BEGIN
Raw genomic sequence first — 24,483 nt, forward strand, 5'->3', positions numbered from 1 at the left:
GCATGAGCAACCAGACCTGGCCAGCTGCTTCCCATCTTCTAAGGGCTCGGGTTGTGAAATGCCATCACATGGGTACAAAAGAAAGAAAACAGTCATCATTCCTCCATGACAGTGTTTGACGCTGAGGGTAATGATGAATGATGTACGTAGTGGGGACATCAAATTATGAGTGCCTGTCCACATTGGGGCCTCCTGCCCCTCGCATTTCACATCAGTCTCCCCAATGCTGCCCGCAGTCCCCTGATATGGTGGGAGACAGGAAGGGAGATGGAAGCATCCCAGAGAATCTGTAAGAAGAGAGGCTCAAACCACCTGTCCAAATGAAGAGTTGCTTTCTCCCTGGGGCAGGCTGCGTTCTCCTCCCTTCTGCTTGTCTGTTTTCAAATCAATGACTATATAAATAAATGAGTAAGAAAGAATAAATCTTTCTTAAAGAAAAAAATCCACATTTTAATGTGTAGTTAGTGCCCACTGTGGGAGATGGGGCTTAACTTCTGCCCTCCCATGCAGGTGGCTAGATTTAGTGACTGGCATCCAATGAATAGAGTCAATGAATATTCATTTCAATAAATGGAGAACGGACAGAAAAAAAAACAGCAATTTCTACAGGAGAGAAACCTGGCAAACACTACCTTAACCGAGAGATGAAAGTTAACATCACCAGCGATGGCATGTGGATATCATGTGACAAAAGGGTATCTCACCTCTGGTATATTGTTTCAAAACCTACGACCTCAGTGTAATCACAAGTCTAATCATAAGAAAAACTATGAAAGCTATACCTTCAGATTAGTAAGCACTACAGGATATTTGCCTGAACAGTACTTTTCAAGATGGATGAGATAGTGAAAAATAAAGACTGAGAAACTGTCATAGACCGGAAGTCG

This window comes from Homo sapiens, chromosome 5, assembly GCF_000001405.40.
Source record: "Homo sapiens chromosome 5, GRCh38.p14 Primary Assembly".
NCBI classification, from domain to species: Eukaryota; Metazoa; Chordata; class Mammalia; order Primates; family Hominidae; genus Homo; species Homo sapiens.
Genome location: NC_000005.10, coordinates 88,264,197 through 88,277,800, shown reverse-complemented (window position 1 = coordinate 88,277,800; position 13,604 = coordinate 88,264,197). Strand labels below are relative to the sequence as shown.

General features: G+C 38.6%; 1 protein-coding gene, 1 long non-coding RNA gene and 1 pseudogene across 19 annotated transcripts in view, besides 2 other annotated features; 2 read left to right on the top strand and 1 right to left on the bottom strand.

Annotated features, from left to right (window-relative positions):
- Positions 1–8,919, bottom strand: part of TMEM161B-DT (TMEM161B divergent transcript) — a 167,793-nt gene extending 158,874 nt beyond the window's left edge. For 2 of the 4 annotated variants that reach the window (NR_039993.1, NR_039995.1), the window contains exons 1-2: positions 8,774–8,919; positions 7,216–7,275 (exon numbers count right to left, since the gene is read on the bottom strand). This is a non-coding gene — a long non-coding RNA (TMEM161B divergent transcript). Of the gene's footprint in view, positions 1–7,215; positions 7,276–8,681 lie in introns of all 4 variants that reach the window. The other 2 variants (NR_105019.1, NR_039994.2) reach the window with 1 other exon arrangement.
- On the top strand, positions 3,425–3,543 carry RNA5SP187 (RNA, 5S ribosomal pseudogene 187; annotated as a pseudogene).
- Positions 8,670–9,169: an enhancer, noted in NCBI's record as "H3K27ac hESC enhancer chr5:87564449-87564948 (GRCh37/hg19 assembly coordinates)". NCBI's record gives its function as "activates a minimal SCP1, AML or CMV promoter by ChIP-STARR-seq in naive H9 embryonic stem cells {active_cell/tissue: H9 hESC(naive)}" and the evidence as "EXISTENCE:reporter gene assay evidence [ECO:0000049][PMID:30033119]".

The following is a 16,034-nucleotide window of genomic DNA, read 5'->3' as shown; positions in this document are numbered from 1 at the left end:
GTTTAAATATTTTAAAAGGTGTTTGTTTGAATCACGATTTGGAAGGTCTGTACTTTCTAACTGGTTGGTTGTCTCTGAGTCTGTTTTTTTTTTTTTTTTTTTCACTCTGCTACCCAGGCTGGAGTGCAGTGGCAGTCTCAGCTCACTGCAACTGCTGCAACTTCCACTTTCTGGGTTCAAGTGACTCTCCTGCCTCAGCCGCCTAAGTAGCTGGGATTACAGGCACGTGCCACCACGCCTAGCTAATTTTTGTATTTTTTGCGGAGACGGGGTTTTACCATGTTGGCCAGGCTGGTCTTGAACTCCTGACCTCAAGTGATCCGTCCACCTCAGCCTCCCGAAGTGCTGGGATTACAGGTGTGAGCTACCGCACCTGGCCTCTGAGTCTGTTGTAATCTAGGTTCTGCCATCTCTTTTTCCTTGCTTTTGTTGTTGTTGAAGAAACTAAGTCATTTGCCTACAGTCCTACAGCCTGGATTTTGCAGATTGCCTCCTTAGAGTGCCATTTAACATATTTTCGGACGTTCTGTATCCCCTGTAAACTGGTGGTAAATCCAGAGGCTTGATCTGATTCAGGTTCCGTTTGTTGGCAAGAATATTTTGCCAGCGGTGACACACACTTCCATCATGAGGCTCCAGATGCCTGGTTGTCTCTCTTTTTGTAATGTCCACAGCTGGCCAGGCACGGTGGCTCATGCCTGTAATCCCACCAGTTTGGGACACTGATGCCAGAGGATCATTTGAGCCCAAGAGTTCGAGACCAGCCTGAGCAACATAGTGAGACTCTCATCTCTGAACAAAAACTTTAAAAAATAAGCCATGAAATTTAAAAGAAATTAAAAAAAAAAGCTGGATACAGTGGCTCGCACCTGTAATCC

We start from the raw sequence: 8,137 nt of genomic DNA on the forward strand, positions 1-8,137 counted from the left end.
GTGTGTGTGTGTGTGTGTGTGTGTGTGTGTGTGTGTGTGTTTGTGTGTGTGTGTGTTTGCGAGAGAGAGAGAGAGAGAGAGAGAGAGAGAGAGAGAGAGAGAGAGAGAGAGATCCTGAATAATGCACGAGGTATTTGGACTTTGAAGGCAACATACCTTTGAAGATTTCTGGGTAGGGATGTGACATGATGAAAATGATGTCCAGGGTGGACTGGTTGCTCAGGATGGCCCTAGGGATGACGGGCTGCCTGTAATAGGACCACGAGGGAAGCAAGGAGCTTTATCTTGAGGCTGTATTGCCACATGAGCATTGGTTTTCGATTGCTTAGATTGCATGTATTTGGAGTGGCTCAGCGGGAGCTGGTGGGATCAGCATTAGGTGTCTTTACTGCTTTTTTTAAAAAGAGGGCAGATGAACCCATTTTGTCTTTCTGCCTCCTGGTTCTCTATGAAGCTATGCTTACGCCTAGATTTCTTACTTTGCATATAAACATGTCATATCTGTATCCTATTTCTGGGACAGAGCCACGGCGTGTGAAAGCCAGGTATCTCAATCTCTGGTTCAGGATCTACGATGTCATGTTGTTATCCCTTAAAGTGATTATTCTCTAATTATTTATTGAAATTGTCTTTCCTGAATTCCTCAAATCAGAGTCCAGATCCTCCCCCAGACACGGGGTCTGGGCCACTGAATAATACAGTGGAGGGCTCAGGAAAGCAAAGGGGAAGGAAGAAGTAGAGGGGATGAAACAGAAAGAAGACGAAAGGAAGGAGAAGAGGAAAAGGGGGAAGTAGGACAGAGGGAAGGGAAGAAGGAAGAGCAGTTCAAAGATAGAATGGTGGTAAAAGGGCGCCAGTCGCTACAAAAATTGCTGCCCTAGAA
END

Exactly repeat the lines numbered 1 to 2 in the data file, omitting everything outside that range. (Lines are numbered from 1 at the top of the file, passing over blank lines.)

Raw genomic sequence first — 24,483 nt, forward strand, 5'->3', positions numbered from 1 at the left:
GCATGAGCAACCAGACCTGGCCAGCTGCTTCCCATCTTCTAAGGGCTCGGGTTGTGAAATGCCATCACATGGGTACAAAAGAAAGAAAACAGTCATCATTCCTCCATGACAGTGTTTGACGCTGAGGGTAATGATGAATGATGTACGTAGTGGGGACATCAAATTATGAGTGCCTGTCCACATTGGGGCCTCCTGCCCCTCGCATTTCACATCAGTCTCCCCAATGCTGCCCGCAGTCCCCTGATATGGTGGGAGACAGGAAGGGAGATGGAAGCATCCCAGAGAATCTGTAAGAAGAGAGGCTCAAACCACCTGTCCAAATGAAGAGTTGCTTTCTCCCTGGGGCAGGCTGCGTTCTCCTCCCTTCTGCTTGTCTGTTTTCAAATCAATGACTATATAAATAAATGAGTAAGAAAGAATAAATCTTTCTTAAAGAAAAAAATCCACATTTTAATGTGTAGTTAGTGCCCACTGTGGGAGATGGGGCTTAACTTCTGCCCTCCCATGCAGGTGGCTAGATTTAGTGACTGGCATCCAATGAATAGAGTCAATGAATATTCATTTCAATAAATGGAGAACGGACAGAAAAAAAAACAGCAATTTCTACAGGAGAGAAACCTGGCAAACACTACCTTAACCGAGAGATGAAAGTTAACATCACCAGCGATGGCATGTGGATATCATGTGACAAAAGGGTATCTCACCTCTGGTATATTGTTTCAAAACCTACGACCTCAGTGTAATCACAAGTCTAATCATAAGAAAAACTATGAAAGCTATACCTTCAGATTAGTAAGCACTACAGGATATTTGCCTGAACAGTACTTTTCAAGATGGATGAGATAGTGAAAAATAAAGACTGAGAAACTGTCATAGACCGGAAGTCG